This week, Vanity Fair applauds Into the Badlands, while Daniel Wu chats with The Daily Beast. Plus, TVLine reports that the show was the fall’s top-rated freshman debut. Read on for more:
• Vanity Fair declares, “The violent world of Into the Badlands is a bonafide martial arts extravaganza that delivers all the bone-breaking action and fists of fury you could possibly want thanks, in large part, to its charismatic lead and executive producer, Hong Kong-based Chinese-American film star Daniel Wu.”
• Daniel Wu tells The Daily Beast that one of Into the Badlands‘ main goals was “to bring the Hong Kong action style to American television” and explains how that was done.
• TVLine reports that the series premiere attracted 6.4 million viewers and a 3.2 demo rating and ranks as “the fall’s top-rated freshman debut (broadcast or cable).”
• TheWrap interviews Miles Millar, who says Into the Badlands‘ setting is “a sweaty, dirty world. But actually it’s all very beautiful in the sense that nature is sort of preeminent. So you see that power of nature and the physical beauty of nature as well.”
• Alfred Gough tells Los Angeles Daily News, “The only thing that really matters in this world is strength and weakness. Race, sex, none of it matters. Martial arts is the great equalizer. It doesn’t matter if you’re male or female.”
• GQ speaks with Daniel Wu about his intense training regimen for Into the Badlands in order to “get a feel for how demanding it is to be the star of a martial arts TV show.”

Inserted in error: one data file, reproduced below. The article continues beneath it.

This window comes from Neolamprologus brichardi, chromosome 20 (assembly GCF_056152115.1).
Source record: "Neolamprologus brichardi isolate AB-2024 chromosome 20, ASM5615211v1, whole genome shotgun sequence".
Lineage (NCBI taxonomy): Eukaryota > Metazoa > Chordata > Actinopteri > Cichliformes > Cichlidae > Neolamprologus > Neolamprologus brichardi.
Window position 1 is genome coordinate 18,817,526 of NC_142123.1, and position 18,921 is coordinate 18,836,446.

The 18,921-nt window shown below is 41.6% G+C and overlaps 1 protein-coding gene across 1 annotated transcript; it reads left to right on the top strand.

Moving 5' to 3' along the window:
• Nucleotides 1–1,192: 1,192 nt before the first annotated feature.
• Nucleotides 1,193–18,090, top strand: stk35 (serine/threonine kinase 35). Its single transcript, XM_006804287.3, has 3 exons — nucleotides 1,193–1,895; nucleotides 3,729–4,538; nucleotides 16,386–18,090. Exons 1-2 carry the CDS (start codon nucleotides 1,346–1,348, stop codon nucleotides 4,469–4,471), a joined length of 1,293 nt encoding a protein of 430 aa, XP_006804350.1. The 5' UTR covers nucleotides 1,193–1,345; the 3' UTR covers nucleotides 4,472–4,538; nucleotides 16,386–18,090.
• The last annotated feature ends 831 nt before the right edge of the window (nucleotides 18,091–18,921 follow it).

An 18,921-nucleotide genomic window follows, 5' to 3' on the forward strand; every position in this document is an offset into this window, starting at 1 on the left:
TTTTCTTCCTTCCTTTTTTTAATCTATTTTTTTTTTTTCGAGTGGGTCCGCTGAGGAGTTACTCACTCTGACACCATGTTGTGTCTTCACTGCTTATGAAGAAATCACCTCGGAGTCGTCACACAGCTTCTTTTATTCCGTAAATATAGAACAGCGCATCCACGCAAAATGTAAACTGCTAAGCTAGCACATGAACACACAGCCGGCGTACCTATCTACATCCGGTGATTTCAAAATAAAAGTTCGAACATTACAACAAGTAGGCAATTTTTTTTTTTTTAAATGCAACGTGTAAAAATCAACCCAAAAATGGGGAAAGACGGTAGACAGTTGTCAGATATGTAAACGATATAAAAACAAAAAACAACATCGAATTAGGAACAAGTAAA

• Zap2it believes that Into the Badlands will be The Walking Dead‘s “worthy counterpart in portraying a very different hyper-colored dystopia that takes place centuries from now in a very different version of our world.”
• io9 observes, “If the show can achieve character development that’s worthy of the same network that brought us Don Draper and Walter White, then Into the Badlands could be a landmark show. It’s bringing this genre [martial arts] back to mainstream American media on a big platform.”
• After watching the series premiere, Moviepilot says, “AMC could very easily be on its way to having yet another hit on its hands.”
• Ally Ioannides talks to The Atlanta Journal-Constitution about martial arts training for Into the Badlands, saying, “The trainers had worked on movies like The Matrix and Kill Bill. It was just such a dream. Our world is rooted in martial arts. This built camaraderie.”
• Bustle takes a closer look at M.K., wondering “who is M.K on Into The Badlands, and why are people trying to capture him?”
• TV Cheat Sheet touts Into the Badlands, noting, “Early viewing shows us a series that blends the kung-fu elements of Crouching Tiger with a classic Western appeal. The end result is something unlike anything else you’ll find on TV.”
• Bustle, calling Into the Badlands “nothing if not stylistic by the look and sound of the trailers,” takes a closer listen to the show’s theme music.
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